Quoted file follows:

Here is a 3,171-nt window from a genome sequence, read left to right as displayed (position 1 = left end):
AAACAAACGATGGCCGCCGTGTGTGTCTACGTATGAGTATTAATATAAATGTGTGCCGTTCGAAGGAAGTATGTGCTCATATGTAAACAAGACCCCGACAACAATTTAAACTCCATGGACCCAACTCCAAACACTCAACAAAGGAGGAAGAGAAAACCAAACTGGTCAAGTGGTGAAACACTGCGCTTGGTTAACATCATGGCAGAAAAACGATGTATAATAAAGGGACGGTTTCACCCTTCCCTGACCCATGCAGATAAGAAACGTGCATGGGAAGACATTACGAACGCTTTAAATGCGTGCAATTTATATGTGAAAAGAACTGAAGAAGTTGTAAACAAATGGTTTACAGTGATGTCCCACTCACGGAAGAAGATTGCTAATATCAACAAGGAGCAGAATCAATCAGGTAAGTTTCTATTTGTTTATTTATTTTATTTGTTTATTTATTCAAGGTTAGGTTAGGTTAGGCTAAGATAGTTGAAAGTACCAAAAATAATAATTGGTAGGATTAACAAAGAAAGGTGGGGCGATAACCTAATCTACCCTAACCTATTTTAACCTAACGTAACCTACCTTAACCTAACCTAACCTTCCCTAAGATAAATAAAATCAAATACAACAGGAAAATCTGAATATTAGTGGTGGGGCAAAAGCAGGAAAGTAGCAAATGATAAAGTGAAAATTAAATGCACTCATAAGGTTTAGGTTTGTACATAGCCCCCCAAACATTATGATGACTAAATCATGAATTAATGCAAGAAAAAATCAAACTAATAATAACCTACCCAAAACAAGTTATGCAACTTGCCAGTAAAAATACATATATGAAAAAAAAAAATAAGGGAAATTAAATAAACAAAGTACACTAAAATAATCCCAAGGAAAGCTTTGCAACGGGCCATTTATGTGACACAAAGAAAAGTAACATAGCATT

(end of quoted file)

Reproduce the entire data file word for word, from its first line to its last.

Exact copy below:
Here is a 3,171-nt window from a genome sequence, read left to right as displayed (position 1 = left end):
AAACAAACGATGGCCGCCGTGTGTGTCTACGTATGAGTATTAATATAAATGTGTGCCGTTCGAAGGAAGTATGTGCTCATATGTAAACAAGACCCCGACAACAATTTAAACTCCATGGACCCAACTCCAAACACTCAACAAAGGAGGAAGAGAAAACCAAACTGGTCAAGTGGTGAAACACTGCGCTTGGTTAACATCATGGCAGAAAAACGATGTATAATAAAGGGACGGTTTCACCCTTCCCTGACCCATGCAGATAAGAAACGTGCATGGGAAGACATTACGAACGCTTTAAATGCGTGCAATTTATATGTGAAAAGAACTGAAGAAGTTGTAAACAAATGGTTTACAGTGATGTCCCACTCACGGAAGAAGATTGCTAATATCAACAAGGAGCAGAATCAATCAGGTAAGTTTCTATTTGTTTATTTATTTTATTTGTTTATTTATTCAAGGTTAGGTTAGGTTAGGCTAAGATAGTTGAAAGTACCAAAAATAATAATTGGTAGGATTAACAAAGAAAGGTGGGGCGATAACCTAATCTACCCTAACCTATTTTAACCTAACGTAACCTACCTTAACCTAACCTAACCTTCCCTAAGATAAATAAAATCAAATACAACAGGAAAATCTGAATATTAGTGGTGGGGCAAAAGCAGGAAAGTAGCAAATGATAAAGTGAAAATTAAATGCACTCATAAGGTTTAGGTTTGTACATAGCCCCCCAAACATTATGATGACTAAATCATGAATTAATGCAAGAAAAAATCAAACTAATAATAACCTACCCAAAACAAGTTATGCAACTTGCCAGTAAAAATACATATATGAAAAAAAAAAATAAGGGAAATTAAATAAACAAAGTACACTAAAATAATCCCAAGGAAAGCTTTGCAACGGGCCATTTATGTGACACAAAGAAAAGTAACATAGCATT